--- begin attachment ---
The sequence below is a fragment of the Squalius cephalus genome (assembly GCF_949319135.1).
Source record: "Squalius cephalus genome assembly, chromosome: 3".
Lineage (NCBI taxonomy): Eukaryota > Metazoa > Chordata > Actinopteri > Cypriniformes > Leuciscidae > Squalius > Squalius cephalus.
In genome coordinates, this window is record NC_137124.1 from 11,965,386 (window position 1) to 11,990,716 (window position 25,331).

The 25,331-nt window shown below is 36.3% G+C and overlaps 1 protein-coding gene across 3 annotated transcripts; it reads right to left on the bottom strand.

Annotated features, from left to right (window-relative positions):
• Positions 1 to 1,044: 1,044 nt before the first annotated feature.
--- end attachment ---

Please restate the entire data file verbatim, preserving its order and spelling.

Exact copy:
The sequence below is a fragment of the Squalius cephalus genome (assembly GCF_949319135.1).
Source record: "Squalius cephalus genome assembly, chromosome: 3".
Lineage (NCBI taxonomy): Eukaryota > Metazoa > Chordata > Actinopteri > Cypriniformes > Leuciscidae > Squalius > Squalius cephalus.
In genome coordinates, this window is record NC_137124.1 from 11,965,386 (window position 1) to 11,990,716 (window position 25,331).

The 25,331-nt window shown below is 36.3% G+C and overlaps 1 protein-coding gene across 3 annotated transcripts; it reads right to left on the bottom strand.

Annotated features, from left to right (window-relative positions):
• Positions 1 to 1,044: 1,044 nt before the first annotated feature.